If Jean de Berry was lounging around the Hôtel de Nesle in Paris, and fancied a spot of falconry, then it would have been an 11 hour walk, according to Google Maps, or probably a 5-6 hour trip on a horse or in a carriage, to get to his Chateau d’Etampes, featured in August in the Tres Riches Heures. This was quite a building for its day, TE Lawrence was a visitor who (on this excellent website) is quoted as calling it “perhaps the most astonishing production of the late twelfth century”. It had all sorts of defensive innovations and was well built, so its central keep is still standing, if a bit worn. It got hammered in the Hundred Years War, as did much of northern France.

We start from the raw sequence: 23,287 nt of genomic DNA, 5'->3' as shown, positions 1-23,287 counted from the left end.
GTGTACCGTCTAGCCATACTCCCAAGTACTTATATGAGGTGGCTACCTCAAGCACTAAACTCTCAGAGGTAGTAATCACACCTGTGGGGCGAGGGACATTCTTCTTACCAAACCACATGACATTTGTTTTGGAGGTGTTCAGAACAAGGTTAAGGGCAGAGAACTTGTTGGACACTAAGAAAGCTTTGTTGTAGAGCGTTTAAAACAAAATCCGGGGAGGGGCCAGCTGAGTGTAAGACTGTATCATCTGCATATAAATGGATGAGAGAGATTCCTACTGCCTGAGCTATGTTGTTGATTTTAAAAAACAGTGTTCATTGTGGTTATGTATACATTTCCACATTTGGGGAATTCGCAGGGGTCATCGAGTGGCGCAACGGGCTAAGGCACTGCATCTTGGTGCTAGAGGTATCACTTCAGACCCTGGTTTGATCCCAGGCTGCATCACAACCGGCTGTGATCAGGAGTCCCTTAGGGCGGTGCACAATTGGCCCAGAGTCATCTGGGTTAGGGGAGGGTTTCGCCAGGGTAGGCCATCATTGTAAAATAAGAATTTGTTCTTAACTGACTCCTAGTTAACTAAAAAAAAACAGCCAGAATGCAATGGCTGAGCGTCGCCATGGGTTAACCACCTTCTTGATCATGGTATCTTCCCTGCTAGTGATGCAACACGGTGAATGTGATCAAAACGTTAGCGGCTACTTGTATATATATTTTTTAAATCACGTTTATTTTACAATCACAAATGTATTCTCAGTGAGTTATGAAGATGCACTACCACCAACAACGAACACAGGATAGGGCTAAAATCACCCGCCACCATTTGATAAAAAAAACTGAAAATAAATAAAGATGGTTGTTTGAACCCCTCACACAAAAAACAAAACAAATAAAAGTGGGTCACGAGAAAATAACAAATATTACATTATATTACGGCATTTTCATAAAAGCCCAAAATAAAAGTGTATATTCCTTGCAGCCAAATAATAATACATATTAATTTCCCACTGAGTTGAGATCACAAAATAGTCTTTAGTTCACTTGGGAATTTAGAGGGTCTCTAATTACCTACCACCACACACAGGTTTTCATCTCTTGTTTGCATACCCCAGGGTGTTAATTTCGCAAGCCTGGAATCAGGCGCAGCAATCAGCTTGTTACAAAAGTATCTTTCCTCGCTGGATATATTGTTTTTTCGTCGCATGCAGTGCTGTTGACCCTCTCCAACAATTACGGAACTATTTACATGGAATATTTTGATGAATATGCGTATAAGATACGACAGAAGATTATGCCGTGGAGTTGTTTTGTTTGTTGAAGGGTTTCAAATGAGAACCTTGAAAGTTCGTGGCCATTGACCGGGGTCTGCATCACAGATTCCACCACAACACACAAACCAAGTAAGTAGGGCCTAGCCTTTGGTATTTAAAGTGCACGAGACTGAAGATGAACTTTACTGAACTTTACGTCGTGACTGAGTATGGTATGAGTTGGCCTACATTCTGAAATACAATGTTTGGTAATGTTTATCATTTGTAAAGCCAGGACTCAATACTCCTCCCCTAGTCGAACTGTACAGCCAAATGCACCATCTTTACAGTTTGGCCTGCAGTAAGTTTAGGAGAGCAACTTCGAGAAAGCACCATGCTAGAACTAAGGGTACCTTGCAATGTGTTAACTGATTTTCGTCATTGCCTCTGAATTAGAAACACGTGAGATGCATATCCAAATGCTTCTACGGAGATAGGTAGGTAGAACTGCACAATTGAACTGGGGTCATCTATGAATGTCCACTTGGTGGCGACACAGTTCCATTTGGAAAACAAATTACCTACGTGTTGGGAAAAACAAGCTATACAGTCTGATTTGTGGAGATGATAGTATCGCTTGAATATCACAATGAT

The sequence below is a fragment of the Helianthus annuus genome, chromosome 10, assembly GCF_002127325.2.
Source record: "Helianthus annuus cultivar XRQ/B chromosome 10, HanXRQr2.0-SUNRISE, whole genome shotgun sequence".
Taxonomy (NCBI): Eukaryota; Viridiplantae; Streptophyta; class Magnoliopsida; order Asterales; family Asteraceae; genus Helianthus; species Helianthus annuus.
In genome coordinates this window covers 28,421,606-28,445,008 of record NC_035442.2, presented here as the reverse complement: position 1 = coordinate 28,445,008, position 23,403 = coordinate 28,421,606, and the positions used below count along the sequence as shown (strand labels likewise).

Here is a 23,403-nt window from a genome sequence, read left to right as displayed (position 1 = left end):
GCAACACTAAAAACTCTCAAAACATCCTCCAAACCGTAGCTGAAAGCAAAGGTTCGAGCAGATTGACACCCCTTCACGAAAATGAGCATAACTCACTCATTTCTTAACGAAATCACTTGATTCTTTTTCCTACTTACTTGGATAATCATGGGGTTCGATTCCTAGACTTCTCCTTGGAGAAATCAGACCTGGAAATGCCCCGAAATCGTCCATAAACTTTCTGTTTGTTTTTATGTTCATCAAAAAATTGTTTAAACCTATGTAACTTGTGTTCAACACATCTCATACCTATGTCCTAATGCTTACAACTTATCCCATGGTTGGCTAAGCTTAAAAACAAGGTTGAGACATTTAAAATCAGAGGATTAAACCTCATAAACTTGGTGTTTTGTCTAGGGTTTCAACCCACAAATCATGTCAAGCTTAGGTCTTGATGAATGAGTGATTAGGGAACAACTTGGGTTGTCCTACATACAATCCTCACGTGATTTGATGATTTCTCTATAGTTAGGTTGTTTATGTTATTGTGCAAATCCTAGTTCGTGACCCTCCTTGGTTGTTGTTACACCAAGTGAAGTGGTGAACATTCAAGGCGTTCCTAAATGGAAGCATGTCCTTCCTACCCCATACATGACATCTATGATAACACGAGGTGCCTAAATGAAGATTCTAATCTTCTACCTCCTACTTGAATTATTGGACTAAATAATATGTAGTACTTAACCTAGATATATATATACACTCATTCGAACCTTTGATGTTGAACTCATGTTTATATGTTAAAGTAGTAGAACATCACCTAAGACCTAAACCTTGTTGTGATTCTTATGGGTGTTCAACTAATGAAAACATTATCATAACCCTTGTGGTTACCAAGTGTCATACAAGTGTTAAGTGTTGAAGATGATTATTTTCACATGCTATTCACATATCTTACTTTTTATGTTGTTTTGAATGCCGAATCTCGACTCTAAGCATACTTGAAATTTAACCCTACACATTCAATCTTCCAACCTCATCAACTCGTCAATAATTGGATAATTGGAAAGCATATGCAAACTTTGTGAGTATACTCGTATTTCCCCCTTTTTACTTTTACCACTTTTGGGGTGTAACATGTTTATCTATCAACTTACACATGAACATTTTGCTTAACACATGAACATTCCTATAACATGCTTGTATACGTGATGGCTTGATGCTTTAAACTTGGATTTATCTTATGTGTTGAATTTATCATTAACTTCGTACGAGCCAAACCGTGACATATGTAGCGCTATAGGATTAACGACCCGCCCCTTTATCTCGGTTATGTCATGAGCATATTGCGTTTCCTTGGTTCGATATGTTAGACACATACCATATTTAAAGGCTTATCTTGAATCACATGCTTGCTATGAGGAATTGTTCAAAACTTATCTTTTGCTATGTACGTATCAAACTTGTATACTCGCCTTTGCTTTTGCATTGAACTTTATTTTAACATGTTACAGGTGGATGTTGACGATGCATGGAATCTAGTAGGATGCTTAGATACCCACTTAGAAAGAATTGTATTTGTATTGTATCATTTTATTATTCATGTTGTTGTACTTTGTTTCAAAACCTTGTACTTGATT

I’m not aware that falconry is really a seasonal pursuit. These days in the UK it’s claimed to be a winter sport for reasons that aren’t clear to me, but there’s the Duc de Berry at it in high summer, and its ancestral home is mainly in the decidedly non-seasonal Middle East. More conventionally, there’s a hot sweaty harvest going on in the background, which brings to mind a drowsily persuasive masterpiece by Bruegel in his own series of seasonal paintings, The Corn Harvest
In a way, the Limbourg’s painting gets August right: no-one wants to work too hard, just the essentials, lots of lazing around (see the swimmers), and a general air of self indulgence before the weather begins to turn.